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  5. "C'est la valise que nous avo…

"C'est la valise que nous avons tenue."

Translation:This is the suitcase that we held.

April 9, 2013



"This is the suitcase that we have hold" should not be an acceptable answer since it is improper English. It should be "have held".


Yes I agree - I was just told I missed a correct answer by not also picking "we have hold"


Both accepted answers now use 'held', so it must have been fixed. :)

[deactivated user]

    No I still got "we have hold" in the multiple choice marked as right. I have reported it again.


    still a multiple choice option... reported!


    I guess the multiple choice ones get rotated through or something. I hadn't realized that the fact that it was correct the time I saw it doesn't necessarily mean it has been fixed. :(


    It is still "have hold" and I also reported it.


    I know there is a lot of gravity toward translating the verb "tenir" as "to hold" (e.g., spanish "tener"), but "tenir" can also properly be translated as "to keep" and works fine in this sentence: "This is the suitcase that we kept". Alas, Duo still does not accept it! Reported.....again.


    That's what I put and marked wrong.


    As far as I'm aware, tenir is used to mean "to keep" in a slightly different way. For example, to keep:

    a shop (as in a shop-keeper) a record a diary a promise one's word an engagement an appointment

    If we were talking about keeping a suitcase, my impression is that garder / conserver (to retain) or ranger (to store) would be a better translation in this instance.


    So then this sentence means that someone was physically holding the suitcase. Well, actually, since its says "we", there must have been at least 2 people holding this suitcase with their hands.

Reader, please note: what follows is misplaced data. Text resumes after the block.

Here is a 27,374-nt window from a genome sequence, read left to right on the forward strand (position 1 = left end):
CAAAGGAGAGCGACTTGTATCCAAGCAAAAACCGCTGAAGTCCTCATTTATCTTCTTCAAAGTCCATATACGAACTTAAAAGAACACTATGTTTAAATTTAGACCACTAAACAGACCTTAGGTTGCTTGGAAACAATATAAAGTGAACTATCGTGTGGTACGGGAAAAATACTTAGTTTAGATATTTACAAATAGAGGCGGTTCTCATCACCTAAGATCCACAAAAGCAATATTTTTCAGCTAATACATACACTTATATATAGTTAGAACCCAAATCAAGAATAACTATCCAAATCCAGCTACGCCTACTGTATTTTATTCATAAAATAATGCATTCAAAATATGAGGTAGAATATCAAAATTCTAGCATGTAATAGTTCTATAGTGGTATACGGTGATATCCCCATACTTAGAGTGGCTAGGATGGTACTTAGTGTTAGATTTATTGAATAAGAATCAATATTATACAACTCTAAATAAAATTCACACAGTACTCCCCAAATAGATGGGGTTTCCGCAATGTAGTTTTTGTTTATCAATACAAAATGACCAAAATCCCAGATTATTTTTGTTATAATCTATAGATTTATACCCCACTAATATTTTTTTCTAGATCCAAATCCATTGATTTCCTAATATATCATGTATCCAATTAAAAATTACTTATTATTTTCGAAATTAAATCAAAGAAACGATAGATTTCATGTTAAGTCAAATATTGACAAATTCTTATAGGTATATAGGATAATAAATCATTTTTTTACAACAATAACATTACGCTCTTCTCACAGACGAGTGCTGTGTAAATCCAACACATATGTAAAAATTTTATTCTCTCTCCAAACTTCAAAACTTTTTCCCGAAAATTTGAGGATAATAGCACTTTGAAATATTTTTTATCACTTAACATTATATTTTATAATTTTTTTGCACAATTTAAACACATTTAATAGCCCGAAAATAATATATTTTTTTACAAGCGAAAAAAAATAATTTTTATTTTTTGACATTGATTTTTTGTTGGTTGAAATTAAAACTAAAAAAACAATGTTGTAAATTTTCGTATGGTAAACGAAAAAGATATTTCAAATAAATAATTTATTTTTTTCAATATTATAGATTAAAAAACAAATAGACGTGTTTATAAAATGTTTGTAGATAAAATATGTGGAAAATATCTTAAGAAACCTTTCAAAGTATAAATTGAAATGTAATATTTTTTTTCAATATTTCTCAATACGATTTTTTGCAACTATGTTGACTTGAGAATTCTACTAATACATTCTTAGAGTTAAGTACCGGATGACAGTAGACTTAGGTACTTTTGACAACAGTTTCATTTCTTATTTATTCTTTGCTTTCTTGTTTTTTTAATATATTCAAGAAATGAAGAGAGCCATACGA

If the suitcase was nearby, say in their house, and they "held" it for you then I would think that "kept" could also be used.


    I agree that this sentence is quite weird… but stranger things have happened in Duo!! I have been able to check with a native French speaker in case there was some kind of exception to the uses I'd listed above, when tenir can mean “to keep” something abstract (like a secret). But they confirmed it means to hold in one's hand in this context. An example of when this phrase could be used is:

    "I can't find one of my cases. Which suitcase did you hold for me, kids?"

    "This is the suitcase we held." (i.e. "C'est la valise que nous avons tenue.")

    This dictionary link is quite useful in highlighting the difference between the various translations for tenir: http://dictionary.reverso.net/french-english/tenir

    Hope this helps! :)


    I failed this lesson because I put held.... Shoot me.


    My condolences. Been there! :)


    And doesn't valise (French) also translate to valise (English)? Didn't work for me


    We definitely use the word "valise" in English (in Canada anyway.)


    which we held why not?


    i feel your pain :(, it's because which is reserved for 'people', while 'that' is used for inanimate objects, though trust me, they are often interchanged


    I disagree - it's 'that' because the clause 'we held' is a restrictive clause - the sentence loses all its meaning without that clause because it defines the suitcase. The only suitcase existing is the one 'we held'. 'which' would be used with a more expendable clause and would also usually be used with a comma. 'which' and 'that' can both be used with people and both can be used with inanimate objects.


    I am bewildered reading some of the comments. Forget everything else - can someone tell the actual usage of this sentence.


    Why is it tenue avec e?


    The 'e' makes the past participle agree with the feminine object 'la valise'. I think this only happens if the object is before the verb in the sentence and if the auxilliary verb is avoir. If the auxilliary verb is 'être', the past participle agrees with the subject. :)

    [deactivated user]

      I put a space between suit and case and got no points.


      Can 'take' (took) work here as a translation for tenir? I get the sense that when tenir is used to mean take it's usually more about grabbing hold of something, so it probably wouldn't be appropriate for this sentence.


      No, we would use "prendre" for "take" (C'est la valise que j'ai prise.)

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